Self-organization and Emergence in Life Sciences
Historical aspects of the issue are also broached. Intuitions relative to self-organization can be found in the works of such key western philosophical figures as Aristotle, Leibniz and Kant. Interacting with more recent authors and cybernetics, self-organization represents a notion in keeping with the modern world's discovery of radical complexity.
The themes of teleology and emergence are analyzed by philosophers of sciences with regards to the issues of modelization and scientific explanation.
The implications of self-organization for life sciences are here approached from an interdisciplinary angle, revealing the notion as already rewarding and full of promise for the future.
- Hardback | 352 pages
- 165.1 x 241.3 x 25.4mm | 635.04g
- 20 Mar 2006
- Springer-Verlag New York Inc.
- New York, NY, United States
- 2006 ed.
- XII, 352 p.
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Back cover copy
Table of contents
I. Scientific Approach.
A. Self-Organization and Biology: General Standpoints.
The Complex Adaptative Systems Approach to Biology; Gerard Weisbuch. Emergence and Reductionism: from the Game of Life to Science of Life; Vincent Bauchau. Formalizing Emergence: the Natural After-Life of Artificial Life; Hugues Bersini.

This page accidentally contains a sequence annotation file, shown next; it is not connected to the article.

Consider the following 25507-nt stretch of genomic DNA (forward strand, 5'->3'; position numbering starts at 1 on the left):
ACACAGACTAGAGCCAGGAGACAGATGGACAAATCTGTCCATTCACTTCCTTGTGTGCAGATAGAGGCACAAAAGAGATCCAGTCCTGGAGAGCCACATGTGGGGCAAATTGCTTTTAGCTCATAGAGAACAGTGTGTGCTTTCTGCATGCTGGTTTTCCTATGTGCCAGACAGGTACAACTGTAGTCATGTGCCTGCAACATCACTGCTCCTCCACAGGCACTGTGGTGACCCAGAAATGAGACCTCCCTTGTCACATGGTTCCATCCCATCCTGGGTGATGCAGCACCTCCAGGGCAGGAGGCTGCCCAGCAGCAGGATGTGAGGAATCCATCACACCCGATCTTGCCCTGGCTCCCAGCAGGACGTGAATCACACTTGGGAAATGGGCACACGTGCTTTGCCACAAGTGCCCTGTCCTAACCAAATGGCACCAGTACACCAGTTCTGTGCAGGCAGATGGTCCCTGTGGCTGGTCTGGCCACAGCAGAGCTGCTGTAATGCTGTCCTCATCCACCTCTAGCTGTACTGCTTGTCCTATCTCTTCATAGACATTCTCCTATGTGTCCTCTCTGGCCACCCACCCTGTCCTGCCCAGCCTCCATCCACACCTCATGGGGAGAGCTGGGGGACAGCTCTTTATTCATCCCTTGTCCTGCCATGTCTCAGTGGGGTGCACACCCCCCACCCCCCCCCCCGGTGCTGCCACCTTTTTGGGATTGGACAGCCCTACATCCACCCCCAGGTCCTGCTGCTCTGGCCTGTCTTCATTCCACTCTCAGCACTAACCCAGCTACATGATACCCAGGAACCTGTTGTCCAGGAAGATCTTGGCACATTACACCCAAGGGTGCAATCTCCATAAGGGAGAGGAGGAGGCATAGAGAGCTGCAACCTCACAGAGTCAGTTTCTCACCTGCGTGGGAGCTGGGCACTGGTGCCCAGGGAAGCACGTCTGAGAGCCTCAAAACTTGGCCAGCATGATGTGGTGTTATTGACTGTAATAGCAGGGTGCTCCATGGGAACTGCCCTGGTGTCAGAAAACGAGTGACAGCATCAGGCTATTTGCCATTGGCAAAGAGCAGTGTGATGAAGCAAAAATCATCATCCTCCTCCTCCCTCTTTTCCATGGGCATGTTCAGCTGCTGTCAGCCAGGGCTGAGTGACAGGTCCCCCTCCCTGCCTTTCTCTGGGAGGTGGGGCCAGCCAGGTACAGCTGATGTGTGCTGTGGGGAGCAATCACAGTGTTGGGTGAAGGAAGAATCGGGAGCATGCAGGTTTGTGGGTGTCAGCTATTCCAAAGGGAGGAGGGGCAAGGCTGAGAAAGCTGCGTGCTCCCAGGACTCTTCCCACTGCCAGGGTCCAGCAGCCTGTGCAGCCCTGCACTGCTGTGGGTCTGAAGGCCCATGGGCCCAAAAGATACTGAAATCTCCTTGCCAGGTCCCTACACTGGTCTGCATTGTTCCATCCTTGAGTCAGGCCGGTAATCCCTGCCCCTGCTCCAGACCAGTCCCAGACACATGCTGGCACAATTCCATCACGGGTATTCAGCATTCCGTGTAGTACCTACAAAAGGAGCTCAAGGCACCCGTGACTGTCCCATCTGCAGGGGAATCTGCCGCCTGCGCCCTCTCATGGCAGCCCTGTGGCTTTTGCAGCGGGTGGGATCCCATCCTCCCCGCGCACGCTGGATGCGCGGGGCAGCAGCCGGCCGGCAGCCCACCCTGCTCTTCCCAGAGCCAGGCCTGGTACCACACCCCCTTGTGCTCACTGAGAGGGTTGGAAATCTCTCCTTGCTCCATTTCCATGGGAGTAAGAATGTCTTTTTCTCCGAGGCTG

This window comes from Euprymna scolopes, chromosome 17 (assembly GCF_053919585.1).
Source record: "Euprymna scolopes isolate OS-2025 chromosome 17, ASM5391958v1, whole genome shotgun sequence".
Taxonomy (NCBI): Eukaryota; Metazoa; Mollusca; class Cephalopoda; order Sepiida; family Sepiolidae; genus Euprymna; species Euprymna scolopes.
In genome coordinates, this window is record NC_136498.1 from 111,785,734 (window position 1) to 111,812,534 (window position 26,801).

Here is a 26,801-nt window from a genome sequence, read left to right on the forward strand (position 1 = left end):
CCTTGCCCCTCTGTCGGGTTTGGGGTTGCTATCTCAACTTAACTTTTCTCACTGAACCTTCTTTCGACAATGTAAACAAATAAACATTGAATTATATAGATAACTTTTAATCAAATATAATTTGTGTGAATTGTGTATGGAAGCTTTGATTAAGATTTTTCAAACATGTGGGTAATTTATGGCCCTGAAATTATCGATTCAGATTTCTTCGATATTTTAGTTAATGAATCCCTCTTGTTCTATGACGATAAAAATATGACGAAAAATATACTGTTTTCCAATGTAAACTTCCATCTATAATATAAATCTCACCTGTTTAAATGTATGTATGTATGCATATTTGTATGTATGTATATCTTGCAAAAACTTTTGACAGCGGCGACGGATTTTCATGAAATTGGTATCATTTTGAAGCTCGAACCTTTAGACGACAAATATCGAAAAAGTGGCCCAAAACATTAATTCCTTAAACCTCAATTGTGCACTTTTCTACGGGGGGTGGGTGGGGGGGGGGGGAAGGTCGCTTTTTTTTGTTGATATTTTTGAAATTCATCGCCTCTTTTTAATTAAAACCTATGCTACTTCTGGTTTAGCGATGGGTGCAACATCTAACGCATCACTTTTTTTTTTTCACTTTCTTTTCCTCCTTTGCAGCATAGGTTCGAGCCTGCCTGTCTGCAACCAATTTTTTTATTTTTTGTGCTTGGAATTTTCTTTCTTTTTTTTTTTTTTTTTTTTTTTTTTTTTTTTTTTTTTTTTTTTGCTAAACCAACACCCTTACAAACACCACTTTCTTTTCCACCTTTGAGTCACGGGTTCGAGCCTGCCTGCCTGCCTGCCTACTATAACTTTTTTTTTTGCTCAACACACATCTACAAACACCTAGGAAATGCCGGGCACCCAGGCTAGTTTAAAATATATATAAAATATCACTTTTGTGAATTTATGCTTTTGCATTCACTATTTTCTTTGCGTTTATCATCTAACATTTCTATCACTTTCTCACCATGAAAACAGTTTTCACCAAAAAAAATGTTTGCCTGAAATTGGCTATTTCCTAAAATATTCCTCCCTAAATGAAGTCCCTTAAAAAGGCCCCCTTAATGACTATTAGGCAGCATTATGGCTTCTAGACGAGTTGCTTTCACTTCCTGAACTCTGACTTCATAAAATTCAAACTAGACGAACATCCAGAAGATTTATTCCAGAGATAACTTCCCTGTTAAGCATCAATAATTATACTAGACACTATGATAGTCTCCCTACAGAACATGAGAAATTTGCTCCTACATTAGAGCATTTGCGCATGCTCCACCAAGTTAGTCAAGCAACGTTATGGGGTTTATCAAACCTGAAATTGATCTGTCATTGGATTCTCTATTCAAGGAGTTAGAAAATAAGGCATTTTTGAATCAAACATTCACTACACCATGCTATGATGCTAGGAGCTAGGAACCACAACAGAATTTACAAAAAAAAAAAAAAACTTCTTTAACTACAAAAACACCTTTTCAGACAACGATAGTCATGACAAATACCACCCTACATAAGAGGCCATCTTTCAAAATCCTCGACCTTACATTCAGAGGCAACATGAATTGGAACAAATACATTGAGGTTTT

B. Self-Organization and Biology: Thematic Standpoints.
Analysis and Synthesis of Regulator Networks in Terms of Feedback Circuits; Rene Thomas. Properties Emerging from Sensorimotor Interfaces. Interaction Between Experimentation and Modeling in Neurosciences; Philippe Lefevre, Cheng Tu, Marcus Missal and Marc Crommelinck. Neuronal Synchrony and Cognitive Functions; Francisco Varela. About Biology and Subjectivity in Psychiatry; Philippe Meire. Self-Organization and Meaning in Immunology; Henri Atlan and Irun Cohen.
II. Historic Approach.
A. Early Philosophical Conceptualizations.
Kant and the Intuitions of Self-Organization; Gertrudis Van de Vijver. On a 'Mathematical Neo-Aristotelism' in Leibniz; Laurence Bouquiaux. 'Essential Force' and 'Formative Force': Models for Epigenesis in the 18th Century; Francois Duchesneau. From Logic to Self-Organization. Learning about Complexity; Philippe Goujon. The Concept of Emergence in the XIXth Century: from Natural Theology to Biology; Paul Mengal.
B. Contemporary Origins.
Artificial Life and the Sciences of Complexity: History and Future; Jean-Claude Heudin. Self-Organization in Second-Order Cybernetics: Deconstruction or Reconstruction of Complexity; Pierre Livet.
III. Epistemological and Conceptual Approaches.
A. Teleology andIntentionality.
Teleology in Self-Organizing Systems; Robert Brandon. Phenomenology and Self-Organization; Marc Maesschalck and Valerie Kokoszka.
A Role for Mathematical Models in Formalizing Self-Organizing Systems; Paul Thompson. Explanation and Causality in Self-Organizing Systems; Robert C. Richardson. Self-Organization, Selection and Emergence in the Theories of Evolution; Bernard Feltz.